Grants talk:PEG/WM AU/Wikiconference Australia 2015

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This grant request has been withdrawn

GAC members who support this request[edit]

  1. Support, would like WMAU to consider adding new members as part of the conference . Alleycat80 (talk) 07:20, 10 June 2015 (UTC)
  2. --DerekvG (talk) 22:58, 10 June 2015 (UTC) nice project well balanced plan
  3. support in general and it will be interesting to read a report afterwards. Anyway, I think that measures of success should be more measureable and quantifiable rubin16 (talk) 10:14, 11 June 2015 (UTC)
  4. Will need more members; probably listing them all would help. Currently the entire project looks burdened on few core people. List them all and mentioning their responsibilities at this stage will help! -- ♪Karthik♫ ♪Nadar♫ 11:00, 11 June 2015 (UTC)
  5. -Violetova (talk) 21:09, 12 June 2015 (UTC)
  6. --Rebecca Cotton (talk) 07:18, 14 June 2015 (UTC)
  7. --Hasivetalk • 05:55, 18 June 2015 (UTC)
  8. Compliments on the professionally written proposal! MADe (talk) 20:28, 23 June 2015 (UTC)
  9. Support for this time. Nice structure of additional sources. But I will wait for your response to WMF comments. --Packa (talk) 09:33, 30 June 2015 (UTC)

GAC members who support this request with adjustments[edit]

GAC members who oppose this request[edit]

GAC members who abstain from voting/comment[edit]

  1. Involved in preparation of submission, so recusing from any discussion as a GAC member. Craig Franklin (talk) 10:10, 10 June 2015 (UTC).

GAC comments[edit]

A few suggestions[edit]

Hi, this seems a well crafted proposal, and, although budget is quite high, I think the end/budget justifies the means... my opinion is that generally the grant request looks fine, save for the targets which (as usual) I would've liked to see a bit more concrete (what's the projected impact on the number of volunteers in Wikimedia Australia community? one example). Which brings me to the following:

The conference seems to me to be totally focused on existing Wikimedians and Wikipedians. I strongly encourage you to take the opportunity of this conference, to bring new people into the community. How do you go about doing that? Well, I have suggestions there also:

  • Advertise on libraries/museums/archives in Queensland (I see many things in the conference are GLAM related, which is excellent IMHO), let people know it's going on. Advertise on Twitter / FB, whatever's popular. Broadcast your keynote speakers' identities to a wide audience, etc.
  • Make a theme called "Wikipedia for Newbies", and have experienced wikipedians onboard attendees about en-wp, the community, simple workshops on how to edit, etc.
  • Allocate some (additional!) budget for recruiting newbies, covering costs especially for newcomers, for staying in touch, etc.
  • Finally, and that's the most important thing - make it a conference goal to bring in at least X (where x = 30 or more...) new members into the community. Even if only 20% of these will carry on volunteering after the conference, you'll have a long lasting gain from this.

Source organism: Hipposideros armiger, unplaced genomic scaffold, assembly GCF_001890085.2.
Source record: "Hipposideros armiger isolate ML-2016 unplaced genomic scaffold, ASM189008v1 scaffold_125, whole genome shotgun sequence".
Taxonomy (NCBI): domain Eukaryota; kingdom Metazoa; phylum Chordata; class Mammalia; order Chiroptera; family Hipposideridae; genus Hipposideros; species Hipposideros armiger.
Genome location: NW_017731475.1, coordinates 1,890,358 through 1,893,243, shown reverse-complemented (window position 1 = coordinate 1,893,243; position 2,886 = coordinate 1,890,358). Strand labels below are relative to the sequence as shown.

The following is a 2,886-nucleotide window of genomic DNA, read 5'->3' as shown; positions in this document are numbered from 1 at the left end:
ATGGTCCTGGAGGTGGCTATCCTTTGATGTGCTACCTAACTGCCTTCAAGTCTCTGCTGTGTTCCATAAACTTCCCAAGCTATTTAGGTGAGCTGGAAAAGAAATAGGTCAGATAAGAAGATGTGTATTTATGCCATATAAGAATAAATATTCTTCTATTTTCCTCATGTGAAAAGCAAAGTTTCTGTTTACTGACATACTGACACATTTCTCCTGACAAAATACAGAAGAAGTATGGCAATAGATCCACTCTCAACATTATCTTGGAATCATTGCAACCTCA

Would love to hear what you think about this. And again, support :) Alleycat80 (talk) 07:20, 10 June 2015 (UTC)

Hi, and thanks for feedback. Exploring the idea of getting new contributors is something we have looked into, and will most likely be something that is achieved as part of our conference - it will be advertised relatively widely through our forums as well as the State Library of Queensland. However, we are conscious that we don't want to try and focus on too many things, otherwise we may not do them effectively. The editing community in Australia is somewhat small and a largely untapped resource - we have from my knowledge hundreds of editors in Australia but only 40 or so members of our organisation, only a handful of which are active in our programs. We feel that by having more of an inreach conference (along with the GLAM component) it will help with our volunteer base and get people enthused about editing Wikipedia and getting involved in projects again. This will in turn allow us to run more programs targeted at new editors in future. I have no doubt that new volunteers will also be created by this conference, but it's not our primary focus and this is why we don't have key metrics attached to it. Additionally, we feel that new editor recruitment/edit training is better done for us at a more local level (city or state based) as opposed to national level, party for cost and efficiency reasons. Happy to discuss. Steven Zhang (talk) 23:07, 10 June 2015 (UTC)
Hi Alleycat80! Since the goal of this conference is to connect and stregthen the existing community, I think that the gaining of new Wikimedians should not be a key metric for the success of this conference. (If it happens organically and all, that is great, but not as a success measure). What I think would be interesting to know would be:
  • did the attendees connect with others they did not know irl before?
  • did the attendees learn of new, active projects they did not know before?
  • has the conference boosted their motivation in contributing toward the Wikimedia projects?

(These 3 questions I would recommend asking on the last day of the conference)

  • how was the ratio from people hosting session (being proactive) to those "only" attending? (that number you have automatically via the submissions an the attendee numbers)

The rational behind this metric is that theses kind of conference work very well to connect people to new projects such as GLAM, WLE, WLM, local mapping projects, editathons etc. For this to really work the conference needs to attract those people who mainly organise these projects&events and those people who "only" attend them (they are not sucked up in organising their own stuff all the time and have more time to take care of the content creation). Of the top of my head I would say that a ratio between 1:3 to 1:5 is probably pretty healthy. It would give project organisers a large enough pool the recruit from, but also not overwhelm them, so they have time to connect more personally.